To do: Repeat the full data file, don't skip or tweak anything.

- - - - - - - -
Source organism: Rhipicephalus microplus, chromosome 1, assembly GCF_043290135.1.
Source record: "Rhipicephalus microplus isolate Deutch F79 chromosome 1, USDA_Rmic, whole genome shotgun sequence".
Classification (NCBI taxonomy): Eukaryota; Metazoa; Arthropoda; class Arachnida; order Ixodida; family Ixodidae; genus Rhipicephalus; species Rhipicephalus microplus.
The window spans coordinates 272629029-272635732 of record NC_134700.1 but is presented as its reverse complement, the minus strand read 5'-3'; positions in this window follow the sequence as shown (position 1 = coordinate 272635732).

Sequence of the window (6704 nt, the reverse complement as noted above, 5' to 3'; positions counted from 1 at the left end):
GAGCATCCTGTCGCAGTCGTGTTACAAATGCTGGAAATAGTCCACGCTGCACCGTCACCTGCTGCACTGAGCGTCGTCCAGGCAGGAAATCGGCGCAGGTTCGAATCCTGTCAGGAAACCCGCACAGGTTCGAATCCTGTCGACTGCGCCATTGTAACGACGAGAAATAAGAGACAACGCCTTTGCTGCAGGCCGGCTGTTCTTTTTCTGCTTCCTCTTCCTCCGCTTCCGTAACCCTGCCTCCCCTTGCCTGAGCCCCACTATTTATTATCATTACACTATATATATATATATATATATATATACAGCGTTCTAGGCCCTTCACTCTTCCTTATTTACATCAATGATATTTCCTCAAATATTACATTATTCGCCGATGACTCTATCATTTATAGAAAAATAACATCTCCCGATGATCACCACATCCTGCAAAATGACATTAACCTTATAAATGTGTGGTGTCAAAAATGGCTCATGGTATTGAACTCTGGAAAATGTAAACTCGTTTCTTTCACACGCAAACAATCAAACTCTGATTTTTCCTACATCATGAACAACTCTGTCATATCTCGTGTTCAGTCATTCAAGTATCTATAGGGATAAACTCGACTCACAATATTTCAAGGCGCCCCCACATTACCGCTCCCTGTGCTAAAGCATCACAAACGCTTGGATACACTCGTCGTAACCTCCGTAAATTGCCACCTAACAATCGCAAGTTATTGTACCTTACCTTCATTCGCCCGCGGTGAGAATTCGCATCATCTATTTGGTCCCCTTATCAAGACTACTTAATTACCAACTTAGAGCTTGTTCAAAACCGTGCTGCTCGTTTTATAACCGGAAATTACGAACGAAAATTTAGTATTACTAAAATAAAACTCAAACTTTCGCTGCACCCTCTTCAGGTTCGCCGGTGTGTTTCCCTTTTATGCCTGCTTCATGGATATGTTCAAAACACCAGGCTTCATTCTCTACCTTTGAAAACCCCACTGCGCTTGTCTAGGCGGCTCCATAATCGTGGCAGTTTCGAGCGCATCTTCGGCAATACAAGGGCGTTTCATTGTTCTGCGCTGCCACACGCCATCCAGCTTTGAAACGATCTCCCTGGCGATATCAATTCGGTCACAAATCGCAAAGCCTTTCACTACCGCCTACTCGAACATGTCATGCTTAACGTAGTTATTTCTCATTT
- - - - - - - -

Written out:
Source organism: Rhipicephalus microplus, chromosome 1, assembly GCF_043290135.1.
Source record: "Rhipicephalus microplus isolate Deutch F79 chromosome 1, USDA_Rmic, whole genome shotgun sequence".
Classification (NCBI taxonomy): Eukaryota; Metazoa; Arthropoda; class Arachnida; order Ixodida; family Ixodidae; genus Rhipicephalus; species Rhipicephalus microplus.
The window spans coordinates 272629029-272635732 of record NC_134700.1 but is presented as its reverse complement, the minus strand read 5'-3'; positions in this window follow the sequence as shown (position 1 = coordinate 272635732).

Sequence of the window (6704 nt, the reverse complement as noted above, 5' to 3'; positions counted from 1 at the left end):
GAGCATCCTGTCGCAGTCGTGTTACAAATGCTGGAAATAGTCCACGCTGCACCGTCACCTGCTGCACTGAGCGTCGTCCAGGCAGGAAATCGGCGCAGGTTCGAATCCTGTCAGGAAACCCGCACAGGTTCGAATCCTGTCGACTGCGCCATTGTAACGACGAGAAATAAGAGACAACGCCTTTGCTGCAGGCCGGCTGTTCTTTTTCTGCTTCCTCTTCCTCCGCTTCCGTAACCCTGCCTCCCCTTGCCTGAGCCCCACTATTTATTATCATTACACTATATATATATATATATATATATATACAGCGTTCTAGGCCCTTCACTCTTCCTTATTTACATCAATGATATTTCCTCAAATATTACATTATTCGCCGATGACTCTATCATTTATAGAAAAATAACATCTCCCGATGATCACCACATCCTGCAAAATGACATTAACCTTATAAATGTGTGGTGTCAAAAATGGCTCATGGTATTGAACTCTGGAAAATGTAAACTCGTTTCTTTCACACGCAAACAATCAAACTCTGATTTTTCCTACATCATGAACAACTCTGTCATATCTCGTGTTCAGTCATTCAAGTATCTATAGGGATAAACTCGACTCACAATATTTCAAGGCGCCCCCACATTACCGCTCCCTGTGCTAAAGCATCACAAACGCTTGGATACACTCGTCGTAACCTCCGTAAATTGCCACCTAACAATCGCAAGTTATTGTACCTTACCTTCATTCGCCCGCGGTGAGAATTCGCATCATCTATTTGGTCCCCTTATCAAGACTACTTAATTACCAACTTAGAGCTTGTTCAAAACCGTGCTGCTCGTTTTATAACCGGAAATTACGAACGAAAATTTAGTATTACTAAAATAAAACTCAAACTTTCGCTGCACCCTCTTCAGGTTCGCCGGTGTGTTTCCCTTTTATGCCTGCTTCATGGATATGTTCAAAACACCAGGCTTCATTCTCTACCTTTGAAAACCCCACTGCGCTTGTCTAGGCGGCTCCATAATCGTGGCAGTTTCGAGCGCATCTTCGGCAATACAAGGGCGTTTCATTGTTCTGCGCTGCCACACGCCATCCAGCTTTGAAACGATCTCCCTGGCGATATCAATTCGGTCACAAATCGCAAAGCCTTTCACTACCGCCTACTCGAACATGTCATGCTTAACGTAGTTATTTCTCATTT